Over the years I’ve come to realize I am not a good care receiver. I like to be a care giver. It’s hard to let someone do things for me. Many of us have been teachers, secretaries, managers, nurses, parents-lots of ways we’re used to caring for and serving others. We feel good when we care for others. We feel useful. But letting someone else care for US? Not so much. Good caregivers are often lousy care receivers. Sound familiar?
So I wonder- as we
struggle to let others do loving things for us, how much are we willing to let
Jesus love us? Jesus says love others as I have loved you. But how easy is it
to let Jesus get close and love us- the real “us”?
I think the answer to this
question affects how we will then love-which has me rethinking this whole
foot-washing thing. In some churches tonite is the night for re-enacting not
only the Last Supper, but the washing of feet. I was asked again last night-
are you going to do foot washing? After all, in the Gospel of John we hear
nothing about the meal we call communion, no words of “do this in remembrance
of me.” We hear about washing feet. There’s been lots of division in the church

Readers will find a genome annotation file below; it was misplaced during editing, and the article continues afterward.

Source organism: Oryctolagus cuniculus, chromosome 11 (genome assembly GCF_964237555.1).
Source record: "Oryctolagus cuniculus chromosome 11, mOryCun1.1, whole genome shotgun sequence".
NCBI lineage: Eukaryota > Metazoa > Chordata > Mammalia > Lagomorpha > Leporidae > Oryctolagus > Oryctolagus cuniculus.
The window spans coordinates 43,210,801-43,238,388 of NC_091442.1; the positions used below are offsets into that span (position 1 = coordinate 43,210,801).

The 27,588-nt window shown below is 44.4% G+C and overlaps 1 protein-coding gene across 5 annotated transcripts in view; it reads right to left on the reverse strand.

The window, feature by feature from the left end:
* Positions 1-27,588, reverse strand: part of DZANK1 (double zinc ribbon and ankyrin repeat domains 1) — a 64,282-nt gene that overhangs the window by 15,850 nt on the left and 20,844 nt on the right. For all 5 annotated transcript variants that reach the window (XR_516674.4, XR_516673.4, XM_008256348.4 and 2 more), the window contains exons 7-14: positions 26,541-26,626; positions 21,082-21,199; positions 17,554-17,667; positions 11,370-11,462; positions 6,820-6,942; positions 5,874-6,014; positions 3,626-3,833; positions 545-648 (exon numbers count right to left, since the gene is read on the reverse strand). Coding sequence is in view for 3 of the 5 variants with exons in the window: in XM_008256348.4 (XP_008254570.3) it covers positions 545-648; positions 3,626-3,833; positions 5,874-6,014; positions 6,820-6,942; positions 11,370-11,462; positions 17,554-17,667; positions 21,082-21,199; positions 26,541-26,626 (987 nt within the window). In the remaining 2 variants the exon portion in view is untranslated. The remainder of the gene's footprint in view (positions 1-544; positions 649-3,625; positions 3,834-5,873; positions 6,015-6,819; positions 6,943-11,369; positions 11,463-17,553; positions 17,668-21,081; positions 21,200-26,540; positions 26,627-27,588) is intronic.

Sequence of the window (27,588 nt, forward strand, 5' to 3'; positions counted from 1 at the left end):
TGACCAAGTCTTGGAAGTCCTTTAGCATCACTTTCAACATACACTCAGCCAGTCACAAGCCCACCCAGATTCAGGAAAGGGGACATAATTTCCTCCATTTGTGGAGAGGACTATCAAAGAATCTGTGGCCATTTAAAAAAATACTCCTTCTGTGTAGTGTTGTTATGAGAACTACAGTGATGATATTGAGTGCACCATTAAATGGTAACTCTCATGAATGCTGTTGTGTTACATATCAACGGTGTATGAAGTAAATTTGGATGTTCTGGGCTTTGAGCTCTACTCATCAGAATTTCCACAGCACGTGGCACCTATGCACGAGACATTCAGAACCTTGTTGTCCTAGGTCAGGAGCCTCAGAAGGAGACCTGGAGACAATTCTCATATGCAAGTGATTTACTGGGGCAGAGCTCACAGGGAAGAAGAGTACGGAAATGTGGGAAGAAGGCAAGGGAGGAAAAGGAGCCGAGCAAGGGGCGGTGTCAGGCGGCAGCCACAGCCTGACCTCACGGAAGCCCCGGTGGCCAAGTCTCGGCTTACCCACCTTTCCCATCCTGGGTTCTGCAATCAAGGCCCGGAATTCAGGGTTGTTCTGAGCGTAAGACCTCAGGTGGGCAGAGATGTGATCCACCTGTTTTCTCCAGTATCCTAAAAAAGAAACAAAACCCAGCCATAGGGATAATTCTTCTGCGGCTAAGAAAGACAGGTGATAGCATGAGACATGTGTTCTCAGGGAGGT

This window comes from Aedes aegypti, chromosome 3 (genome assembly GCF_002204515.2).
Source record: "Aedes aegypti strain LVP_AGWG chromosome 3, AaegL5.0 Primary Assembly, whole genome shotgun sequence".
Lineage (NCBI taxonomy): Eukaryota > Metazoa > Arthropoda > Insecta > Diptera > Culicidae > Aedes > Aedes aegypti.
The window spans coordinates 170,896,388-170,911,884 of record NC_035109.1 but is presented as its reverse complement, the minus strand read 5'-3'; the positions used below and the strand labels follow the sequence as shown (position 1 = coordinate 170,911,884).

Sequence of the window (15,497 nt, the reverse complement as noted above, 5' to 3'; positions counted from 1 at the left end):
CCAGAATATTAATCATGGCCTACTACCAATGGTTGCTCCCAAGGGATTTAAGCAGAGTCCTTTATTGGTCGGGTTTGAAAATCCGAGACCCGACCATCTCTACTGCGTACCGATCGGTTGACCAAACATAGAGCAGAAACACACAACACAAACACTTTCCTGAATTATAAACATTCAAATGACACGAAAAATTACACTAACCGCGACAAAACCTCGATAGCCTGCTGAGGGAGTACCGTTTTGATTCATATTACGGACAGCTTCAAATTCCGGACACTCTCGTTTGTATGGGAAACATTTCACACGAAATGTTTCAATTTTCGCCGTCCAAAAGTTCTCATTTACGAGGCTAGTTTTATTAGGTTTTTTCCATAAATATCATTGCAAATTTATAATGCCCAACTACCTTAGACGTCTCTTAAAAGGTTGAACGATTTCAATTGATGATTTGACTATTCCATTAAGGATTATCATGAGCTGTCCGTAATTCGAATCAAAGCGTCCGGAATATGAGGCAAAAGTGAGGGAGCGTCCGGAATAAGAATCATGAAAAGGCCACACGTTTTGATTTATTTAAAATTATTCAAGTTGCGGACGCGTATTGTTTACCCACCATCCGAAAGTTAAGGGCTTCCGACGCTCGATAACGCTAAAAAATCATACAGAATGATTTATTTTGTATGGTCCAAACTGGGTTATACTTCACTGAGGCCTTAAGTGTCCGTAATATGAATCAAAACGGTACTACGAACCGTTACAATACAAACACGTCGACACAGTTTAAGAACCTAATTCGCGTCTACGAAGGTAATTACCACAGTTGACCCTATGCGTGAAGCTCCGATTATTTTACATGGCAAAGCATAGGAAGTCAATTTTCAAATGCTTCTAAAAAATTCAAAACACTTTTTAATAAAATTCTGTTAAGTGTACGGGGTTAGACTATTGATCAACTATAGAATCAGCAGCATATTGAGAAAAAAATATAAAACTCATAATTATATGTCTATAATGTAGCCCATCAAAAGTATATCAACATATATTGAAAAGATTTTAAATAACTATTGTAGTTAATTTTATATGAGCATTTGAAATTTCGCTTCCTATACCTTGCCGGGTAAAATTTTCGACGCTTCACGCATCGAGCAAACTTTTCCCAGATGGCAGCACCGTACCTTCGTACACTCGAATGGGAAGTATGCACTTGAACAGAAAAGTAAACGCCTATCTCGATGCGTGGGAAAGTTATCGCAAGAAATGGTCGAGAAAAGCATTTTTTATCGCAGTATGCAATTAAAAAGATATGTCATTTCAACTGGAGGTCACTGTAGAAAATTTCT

over communion, but perhaps not surprisingly no such heated debates about
washing feet. As I was asked about washing
feet with cringing faces, there was relief when I said “no.”
We get a little
up in arms about the whole foot washing thing. Peter is indignant too, though we
hear he is indignant about having his feet washed mainly because he thinks it’s
beneath Jesus, this act of bowing down, and doing the work of the lowliest
slave. This breach of social standards is shocking. It’s embarrassing to have
Jesus on his knees, washing off the grime, and the dust of animals, taking off
and laying down robes that will only again be removed when he lays down his
life and is crucified.
Jesus washing feet. It was a part of a social custom, but
while it’s not a common practice today, I think our feelings about foot-washing
still tell us something about Jesus and ourselves. I confess I’ve never been a
fan of the practice, but in one congregation I served, I realized there was no
way out. I spent hours getting my feet ready for the big reveal-making sure my feet looked OK-which of course ironically
reveals something about me.
From talking to some of you, I know I’m not alone. Unless
its summer and we’re the flip-flop wearing kind, our feet are usually hidden. Perhaps
they’re not our most attractive feature. Yet, one writer suggests that our feet
are perhaps an indicator of our real selves. Long after we start out with cute,
pink baby toes, our feet develop crooked toes, corns, calluses, discolored
toenails, cracked skin, bunions. Centuries later, and in spite of all our technologicla advances, our feet aren’t much better
than those feet in the sandals of the followers of Jesus. While they may be
cleaner, to invite people to look at our feet is to invite them to accept us as
we are, because we can do little to change their appearance.
This is an
intimacy that perhaps we’re not likely to want to be a part of. Just like those